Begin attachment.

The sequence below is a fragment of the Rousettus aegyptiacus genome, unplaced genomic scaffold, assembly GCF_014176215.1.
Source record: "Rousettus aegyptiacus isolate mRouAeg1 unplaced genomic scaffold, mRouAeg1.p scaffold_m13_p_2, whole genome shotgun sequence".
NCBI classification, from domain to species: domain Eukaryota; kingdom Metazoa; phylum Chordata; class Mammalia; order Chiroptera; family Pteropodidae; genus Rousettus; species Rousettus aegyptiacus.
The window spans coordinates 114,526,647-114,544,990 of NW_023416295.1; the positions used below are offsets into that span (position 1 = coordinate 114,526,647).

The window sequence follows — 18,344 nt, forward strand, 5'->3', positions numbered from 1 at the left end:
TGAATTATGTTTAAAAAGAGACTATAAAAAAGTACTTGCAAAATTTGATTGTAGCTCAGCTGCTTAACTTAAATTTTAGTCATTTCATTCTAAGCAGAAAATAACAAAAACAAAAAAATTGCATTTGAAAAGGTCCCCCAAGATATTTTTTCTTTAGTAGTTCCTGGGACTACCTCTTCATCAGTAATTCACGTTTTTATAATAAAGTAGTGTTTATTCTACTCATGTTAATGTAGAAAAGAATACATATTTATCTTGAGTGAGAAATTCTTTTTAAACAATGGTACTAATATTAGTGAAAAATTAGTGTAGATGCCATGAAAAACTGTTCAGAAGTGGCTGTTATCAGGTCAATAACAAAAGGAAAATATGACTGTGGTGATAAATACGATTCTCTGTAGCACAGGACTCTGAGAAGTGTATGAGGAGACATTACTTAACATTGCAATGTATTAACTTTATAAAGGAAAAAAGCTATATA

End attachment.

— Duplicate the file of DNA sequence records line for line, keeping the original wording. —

The sequence below is a fragment of the Rousettus aegyptiacus genome, unplaced genomic scaffold, assembly GCF_014176215.1.
Source record: "Rousettus aegyptiacus isolate mRouAeg1 unplaced genomic scaffold, mRouAeg1.p scaffold_m13_p_2, whole genome shotgun sequence".
NCBI classification, from domain to species: domain Eukaryota; kingdom Metazoa; phylum Chordata; class Mammalia; order Chiroptera; family Pteropodidae; genus Rousettus; species Rousettus aegyptiacus.
The window spans coordinates 114,526,647-114,544,990 of NW_023416295.1; the positions used below are offsets into that span (position 1 = coordinate 114,526,647).

The window sequence follows — 18,344 nt, forward strand, 5'->3', positions numbered from 1 at the left end:
TGAATTATGTTTAAAAAGAGACTATAAAAAAGTACTTGCAAAATTTGATTGTAGCTCAGCTGCTTAACTTAAATTTTAGTCATTTCATTCTAAGCAGAAAATAACAAAAACAAAAAAATTGCATTTGAAAAGGTCCCCCAAGATATTTTTTCTTTAGTAGTTCCTGGGACTACCTCTTCATCAGTAATTCACGTTTTTATAATAAAGTAGTGTTTATTCTACTCATGTTAATGTAGAAAAGAATACATATTTATCTTGAGTGAGAAATTCTTTTTAAACAATGGTACTAATATTAGTGAAAAATTAGTGTAGATGCCATGAAAAACTGTTCAGAAGTGGCTGTTATCAGGTCAATAACAAAAGGAAAATATGACTGTGGTGATAAATACGATTCTCTGTAGCACAGGACTCTGAGAAGTGTATGAGGAGACATTACTTAACATTGCAATGTATTAACTTTATAAAGGAAAAAAGCTATATA